Rustom UAV

The fifth test flight of indigenously designed and developed Rustom-1 Unmanned Aerial Vehicle (UAV) was successful recently.

What is Rustom-1?

  • Rustom-1 is the name of India’s a medium-altitude and long-endurance Unmanned Aerial Vehicle (UAV), which is being developed by the Bangalore-based Aeronautical Development Establishment (ADE). It was successfully tested recently.
  • Rustam-1 follows two other UAVs developed by the Aeronautical Development Establishment.
    • The duo is Lakshya and Nishant.
    • Laksya is a drone can be remotely piloted by a ground control station and provides aerial sub-targets for live-fire training.
    • Nishant is a surveillance aircraft which has the main job of intelligence gathering over enemy territory.
    • Rustam has endurance of 12-15 hours and can carry pay load of 75 kilograms. The altitude ceiling is 25000 feet. Rustam can be used by Indian Army, Navy and Airforce, all of them.

What is a UAV?

  • UAV, means aerial vehicles which operate without a human pilot. UAVs are commonly used in both the military and police forces in situations where the risk of sending a human piloted aircraft is unacceptable, or the situation makes using a manned aircraft impractical.
  • One of the predecessors of today’s fully autonomous UAVs were the “aerial torpedoes”, designed and built during World War One.
  • These were primitive UAVs, relying on mechanical gyroscopes to maintain straight and level flight, and flying until they ran out of fuel. They would then fall from the sky and deliver and explosive payload. More advanced UAVs used radio technology for guidance, allowing them to fly missions and return. They were constantly controlled by a human pilot, and were not capable of flying themselves.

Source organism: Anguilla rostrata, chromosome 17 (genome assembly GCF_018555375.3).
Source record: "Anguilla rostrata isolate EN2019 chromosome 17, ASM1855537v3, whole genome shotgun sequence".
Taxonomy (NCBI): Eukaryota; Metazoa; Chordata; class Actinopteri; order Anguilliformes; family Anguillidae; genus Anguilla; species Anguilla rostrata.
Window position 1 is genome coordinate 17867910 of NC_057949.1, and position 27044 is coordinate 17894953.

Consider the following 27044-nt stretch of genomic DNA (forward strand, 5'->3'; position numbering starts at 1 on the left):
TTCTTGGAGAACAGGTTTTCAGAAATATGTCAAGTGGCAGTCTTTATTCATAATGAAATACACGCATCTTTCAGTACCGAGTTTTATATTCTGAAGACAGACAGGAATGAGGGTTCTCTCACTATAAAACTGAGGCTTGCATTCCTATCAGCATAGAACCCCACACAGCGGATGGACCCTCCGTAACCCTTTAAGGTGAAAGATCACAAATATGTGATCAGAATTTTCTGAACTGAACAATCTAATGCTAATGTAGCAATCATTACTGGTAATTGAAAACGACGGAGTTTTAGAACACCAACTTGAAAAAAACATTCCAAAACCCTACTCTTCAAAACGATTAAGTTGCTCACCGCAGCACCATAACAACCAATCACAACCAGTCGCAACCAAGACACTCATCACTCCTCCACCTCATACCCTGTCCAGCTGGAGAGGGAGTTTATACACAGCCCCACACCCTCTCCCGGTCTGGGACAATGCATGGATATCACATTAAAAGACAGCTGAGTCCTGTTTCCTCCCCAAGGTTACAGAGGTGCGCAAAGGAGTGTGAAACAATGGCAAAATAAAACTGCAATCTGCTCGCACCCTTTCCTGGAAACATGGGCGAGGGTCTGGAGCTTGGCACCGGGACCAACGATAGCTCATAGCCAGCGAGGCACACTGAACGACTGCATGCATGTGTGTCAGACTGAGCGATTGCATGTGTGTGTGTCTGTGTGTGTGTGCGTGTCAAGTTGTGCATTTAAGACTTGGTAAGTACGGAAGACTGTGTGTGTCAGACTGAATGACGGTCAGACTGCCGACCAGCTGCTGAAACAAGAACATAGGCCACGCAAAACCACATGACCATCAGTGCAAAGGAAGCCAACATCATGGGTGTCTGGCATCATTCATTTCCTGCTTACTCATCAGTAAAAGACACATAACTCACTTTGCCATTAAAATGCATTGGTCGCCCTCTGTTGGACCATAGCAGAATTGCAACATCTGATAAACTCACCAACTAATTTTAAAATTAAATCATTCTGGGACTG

• After the invention of the integrated circuit, engineers were able to build sophisticated UAVs, using electronic autopilots. It was at this stage of development that UAVs became widely used in military applications. UAVs could be deployed, fly themselves to a target location, and either attack the location with weapons, or survey it with cameras and other sensor equipment.
  • Modern UAVs are controlled with both autopilots, and human controllers in ground stations. This allows them to fly long, uneventfully flights under their own control, and fly under the command of a human pilot during complicated phases of the mission.

Uses of UAV:

Aerial Reconnaissance:

  • UAVs are often used to get aerial video of a remote location, especially where there would be unacceptable risk to the pilot of a manned aircraft.
  • UAVs can be equipped with high resolution still, video, and even infrared cameras. The information obtained by the UAV can be streamed back to the control centre in real time.

Scientific Research:

  • In some cases, scientific research necessitates obtaining data from hazardous or remote locations. A good example is hurricane research, which often involves sending a large manned aircraft into the centre of the storm to obtain meteorological data.
  • A UAV can be used to obtain this data, with no risk to a human pilot.

Logistics and Transportation :

  • UAVs can be used to carry and deliver a variety of payloads. Helicopter type UAVs are well suited to this purpose, because payloads can be suspended from the bottom of the airframe, with little aerodynamic penalty.
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